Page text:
THE PROFESSIONALS by Corwin Dodge, PAA Captain, 1975. 

You see them at airport terminals around the world. You see them in the 
morning early, sometimes at night. They come neatly uniformed and hatted, 
sleeves striped; they show up looking fresh, well-slept, crisp. 

There is a brisk, young-old look of efficiency about them. Except near dawn. 
Then there may be a faraway expression in their eyes. They may carry an air of 
aggressiveness about them, for it is hard to be in New York and Paris, Rome 
and Rangoon, Seattle and San Antonio, only hours apart. 

They arrive fresh from home, from hotels, carrying suitcases, bags, battered 
briefcases, always briefcases, black or brown, pregnant-looking, bulging, 
bulging with a wealth of technical information, data, filled with regulations, 
rules, overflowing. Overwhelming in abundance, mass; every last period, 
every cipher, sacrosanct. All of it. 

They know the new, harsh sheen of Chicago's O'Hare and immediately think of 
Midway. They know the cluttered approaches to Newark; they know the tricky 
shuttle that is Rio; they know, but do not relish, threading the needle into Hong 
Kong. They respect foggy San Francisco. They know the up-and-down walk to 
the gates at Dallas, the Texas sparseness of Abilene, the Berlin Corridor, New 
Orleans' sparking terminal, the milling crowds at Washington. They know 
Butte, Boston, and Beirut. They appreciate Miami's perfect weather, recognize 
the danger of an ice-slick runway at JFK. 

They know the crowded vastness of our airways. They pray the situation will 
be rectified, and soon. They note that planning, and more planning, produced 
London's airport. They have high hopes for Houston's Jet era, now building. 

They understand about short runways, antiquated fire equipment, inadequate 
approach lighting, but there is one thing, they will never comprehend: poor 
airport maintenance. Nor complacency. 

They remember the work-horse efficiency of the DC-3's, the reliability of the 
4's 'and 6's, the trouble with the 7's. They discuss an old gal named Connie, 
pro and con, depending. They recognize the high shrill whine of a Viscount, 
the rumbling thrust of an 8 or 707. And a Convair. They know how the Electras 
were lost, but they still fly them with confidence. 

The speak a language unknown to Webster. They discuss ALPA, EPR's, fans, 
mach and bogie swivels. And, strangely, such things as bugs, thumpers, 
crickets, and CATs, but they are inclined to change the subject when the 
uninitiated approaches. 

They also discuss stewardii. And "The Probable Cause." They have tasted the 
characteristic loneliness of the sky, and occasionally the adrenaline of danger. 
They respect the unseen thing called turbulence; they know what it means to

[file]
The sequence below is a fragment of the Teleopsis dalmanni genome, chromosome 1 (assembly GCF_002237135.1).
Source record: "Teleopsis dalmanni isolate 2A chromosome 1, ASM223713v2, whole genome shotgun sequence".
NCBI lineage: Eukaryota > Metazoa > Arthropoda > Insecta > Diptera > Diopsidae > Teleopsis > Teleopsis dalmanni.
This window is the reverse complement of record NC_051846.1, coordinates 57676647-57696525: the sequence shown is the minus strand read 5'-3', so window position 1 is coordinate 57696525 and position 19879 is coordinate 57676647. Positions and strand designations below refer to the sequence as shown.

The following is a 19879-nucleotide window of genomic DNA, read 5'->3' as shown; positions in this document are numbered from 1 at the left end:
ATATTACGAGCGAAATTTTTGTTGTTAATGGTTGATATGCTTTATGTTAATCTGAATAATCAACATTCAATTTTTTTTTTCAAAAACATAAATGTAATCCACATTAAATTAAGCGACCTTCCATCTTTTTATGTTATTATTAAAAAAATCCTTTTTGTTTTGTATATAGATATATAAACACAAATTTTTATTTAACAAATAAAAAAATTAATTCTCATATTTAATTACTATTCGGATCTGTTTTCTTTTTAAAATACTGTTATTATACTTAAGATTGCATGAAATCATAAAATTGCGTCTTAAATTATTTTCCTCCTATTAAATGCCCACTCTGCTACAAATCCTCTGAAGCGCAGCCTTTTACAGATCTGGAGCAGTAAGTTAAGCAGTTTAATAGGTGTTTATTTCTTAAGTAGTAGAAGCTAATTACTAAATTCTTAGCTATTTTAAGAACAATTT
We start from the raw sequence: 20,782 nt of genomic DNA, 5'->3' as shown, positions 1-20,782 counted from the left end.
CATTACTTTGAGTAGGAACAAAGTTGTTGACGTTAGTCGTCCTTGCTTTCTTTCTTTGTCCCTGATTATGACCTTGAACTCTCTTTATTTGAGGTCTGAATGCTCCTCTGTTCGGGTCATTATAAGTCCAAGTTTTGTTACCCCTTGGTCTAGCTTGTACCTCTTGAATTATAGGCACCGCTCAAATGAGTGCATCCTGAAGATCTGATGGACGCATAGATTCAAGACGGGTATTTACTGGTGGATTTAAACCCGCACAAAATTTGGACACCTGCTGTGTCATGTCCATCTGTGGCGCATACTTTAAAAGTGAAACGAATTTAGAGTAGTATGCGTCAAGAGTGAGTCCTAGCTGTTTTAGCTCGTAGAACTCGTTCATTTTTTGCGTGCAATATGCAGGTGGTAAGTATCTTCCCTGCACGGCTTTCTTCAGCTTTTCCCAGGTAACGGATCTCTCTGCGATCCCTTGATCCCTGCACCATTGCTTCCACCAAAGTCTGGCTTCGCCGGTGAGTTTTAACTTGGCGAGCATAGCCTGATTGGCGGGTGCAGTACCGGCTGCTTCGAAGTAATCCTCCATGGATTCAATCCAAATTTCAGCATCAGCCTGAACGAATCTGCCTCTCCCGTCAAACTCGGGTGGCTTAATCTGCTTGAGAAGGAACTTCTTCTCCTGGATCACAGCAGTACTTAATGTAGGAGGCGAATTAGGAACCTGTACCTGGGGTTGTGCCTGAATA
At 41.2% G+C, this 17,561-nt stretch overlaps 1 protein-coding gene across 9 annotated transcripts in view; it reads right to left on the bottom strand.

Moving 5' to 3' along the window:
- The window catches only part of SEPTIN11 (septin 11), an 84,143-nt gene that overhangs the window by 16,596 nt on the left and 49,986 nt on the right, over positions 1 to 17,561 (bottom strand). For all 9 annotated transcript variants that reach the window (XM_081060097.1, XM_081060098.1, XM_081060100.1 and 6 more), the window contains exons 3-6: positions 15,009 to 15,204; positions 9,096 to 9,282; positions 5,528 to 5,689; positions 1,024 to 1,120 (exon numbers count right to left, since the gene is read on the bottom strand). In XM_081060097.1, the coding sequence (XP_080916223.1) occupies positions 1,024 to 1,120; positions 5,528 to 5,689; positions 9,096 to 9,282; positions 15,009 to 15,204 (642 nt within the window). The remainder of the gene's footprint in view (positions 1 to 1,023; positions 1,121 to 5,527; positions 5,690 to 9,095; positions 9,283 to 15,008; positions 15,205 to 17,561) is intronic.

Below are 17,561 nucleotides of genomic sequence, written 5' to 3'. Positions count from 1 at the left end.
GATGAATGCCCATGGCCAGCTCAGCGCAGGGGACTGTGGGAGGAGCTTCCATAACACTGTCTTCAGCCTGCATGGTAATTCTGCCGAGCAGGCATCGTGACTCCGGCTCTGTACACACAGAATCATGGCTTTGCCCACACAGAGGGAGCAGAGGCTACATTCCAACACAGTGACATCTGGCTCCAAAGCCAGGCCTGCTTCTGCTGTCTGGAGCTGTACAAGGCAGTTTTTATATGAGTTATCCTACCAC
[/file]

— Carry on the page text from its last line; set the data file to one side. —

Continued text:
fight for self-control, to discipline one's senses. They buy insurance-life 
insurance-but make no concession to the possibility of complete disaster, for 
they have uncommon faith in themselves and what they are doing. 

They concede that the glamour is gone from flying; they deny that a man is 
through at sixty. They know that tomorrow, or the following night, something 
will come along that they have never met before; they know that flying, like 
making love, requires perseverance they know that they must practice, lest 
they retrograde. 

They realize why some wit once quipped: "Flying is year after year of 
monotony punctuated by seconds of stark terror." They laugh, but are not 

As a group, they defy mortality tables, yet approach semi-annual physical 
examinations with trepidation. 

They are individualistic, yet bonded together. They are family men, yet rated 
poor marriage bets. They are reputedly overpaid, yet entrusted with 
equipment worth millions. And lives, countless lives. 

At times they are reverent. They have watched the Pacific sky turn purple at 
dusk; they know the twinkling, jeweled beauty of Los Angeles at night; they 
have seen snow crawling up the Rockies. They remember the vast, unending 
mat of green Amazon jungle, the twisting silver road that is the father of 
Waters, an ice cream cone called Fujiyama. And the hump of Africa. They have 
sat watching a satellite streak across a starry sky, seen the clear, deep blue of 
the stratosphere, felt the incalculable force of the heavens. They have 
marveled at sunstreaked evenings, dappled earth, velvet night; spun silver 
clouds, sculptured cumulus. God's weather. They have viewed the northern 
lights, the Southern Cross, a wilderness of sky; a pilot's halo, a bomber's 
moon, horizontal rain. Contrails. 

They have learned to accept the physical challenge in every day, realized a 
complete removal from earthy attachments, and reveled in a sense of high 

Only a pilot experiences similar moments of grandeur !!!!!!!